Despite a current slim order backlog, BAE Systems believes the next few years could see its Hawk advanced trainer win a series of orders that would substantially extend the aircraft's production life.

The company has just 12 Hawks for South Africa in its orderbook and was reported last month (Flight International, January 12-19) as urgently seeking a deal with the UK Ministry of Defence to bring forward an anticipated order for up to 30 of the type to prevent closure of the production line.

However, Dave Potter, BAE Systems' head of sales, Hawk, remains bullish about prospects for the aircraft, pointing to no fewer than eight current sales campaigns.

Apart from the potential UK order, Hawk is being offered in Canada, India, Slovakia, Malaysia, Finland and South Africa (a further buy).

One of the smallest, but most imminent, orders is likely to come from North America, where the 18 Hawk Mk 115s in the Nato Flying Training in Canada (NFTC) scheme are operating at capacity, says the company. Hungary's recent decision to send trainee pilots there should require an extra few aircraft and BAE Systems is confident the total will increase further as more nations take advantage of Canada's extensive training airspace.

A further potential Canadian order could come from re-equipping the national aerobatic team, the Snowbirds, which has recently had its nine, long-serving Canadair CT-114 Tutors grounded. Canada last month requested tenders for replacements, although this could be for as few as four aircraft; other candidates include Boeing CF-18 Hornets or Raytheon T-6 Harvards, both types in service in Canada.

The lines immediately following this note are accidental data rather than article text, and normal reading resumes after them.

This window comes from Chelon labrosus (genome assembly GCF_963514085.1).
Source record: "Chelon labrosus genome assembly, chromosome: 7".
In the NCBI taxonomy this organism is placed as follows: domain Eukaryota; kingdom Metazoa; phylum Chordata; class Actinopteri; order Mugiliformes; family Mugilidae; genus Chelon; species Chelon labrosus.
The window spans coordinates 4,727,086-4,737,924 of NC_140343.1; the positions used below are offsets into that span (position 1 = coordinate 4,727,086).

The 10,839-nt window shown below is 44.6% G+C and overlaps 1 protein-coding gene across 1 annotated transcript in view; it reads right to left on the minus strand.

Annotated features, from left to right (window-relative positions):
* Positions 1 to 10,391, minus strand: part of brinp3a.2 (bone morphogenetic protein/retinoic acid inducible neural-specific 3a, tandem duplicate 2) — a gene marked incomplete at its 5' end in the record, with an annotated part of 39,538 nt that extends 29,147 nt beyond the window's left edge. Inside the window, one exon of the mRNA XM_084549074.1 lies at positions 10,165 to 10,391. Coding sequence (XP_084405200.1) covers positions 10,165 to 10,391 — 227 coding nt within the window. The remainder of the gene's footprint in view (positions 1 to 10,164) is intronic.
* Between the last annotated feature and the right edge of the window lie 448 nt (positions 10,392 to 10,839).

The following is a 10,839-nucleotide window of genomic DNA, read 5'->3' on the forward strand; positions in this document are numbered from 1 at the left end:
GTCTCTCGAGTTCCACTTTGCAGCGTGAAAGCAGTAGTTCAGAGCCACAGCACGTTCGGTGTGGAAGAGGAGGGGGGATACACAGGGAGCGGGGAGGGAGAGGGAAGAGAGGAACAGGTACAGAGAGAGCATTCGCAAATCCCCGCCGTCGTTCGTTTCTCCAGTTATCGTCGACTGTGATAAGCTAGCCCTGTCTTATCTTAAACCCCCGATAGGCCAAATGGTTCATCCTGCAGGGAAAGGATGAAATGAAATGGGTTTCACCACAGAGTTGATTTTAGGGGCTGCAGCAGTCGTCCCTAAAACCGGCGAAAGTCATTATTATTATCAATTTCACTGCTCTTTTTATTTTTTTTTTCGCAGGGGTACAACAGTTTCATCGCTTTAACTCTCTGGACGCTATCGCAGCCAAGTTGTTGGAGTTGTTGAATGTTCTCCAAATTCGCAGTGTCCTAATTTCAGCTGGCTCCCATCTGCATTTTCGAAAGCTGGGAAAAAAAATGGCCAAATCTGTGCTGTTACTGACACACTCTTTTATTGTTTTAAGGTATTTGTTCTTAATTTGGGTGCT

By contrast, the largest potential order, from India, remains stalled by that country's latest political corruption row, which led to a freeze on outstanding military contracts. There are signs that the logjam may be starting to ease but that still leaves the labyrinthine Indian bureaucracy to negotiate.

Potter admits that the Hawk's longevity can cause problems: "We have to confess that there's a perception in the market that Hawk is an old aircraft.

"One of our challenges is to make sure people know what we've done with the Hawk. The aircraft that went into service with the Royal Air Force bears no resemblance to what we are selling today."

While the Series 100 Hawk has won several important orders, Potter admits that the radar-equipped Hawk 200 is on the back-burner: "We don't have customers knocking on our door; we would do it if there was a market need."

Source: Flight Daily News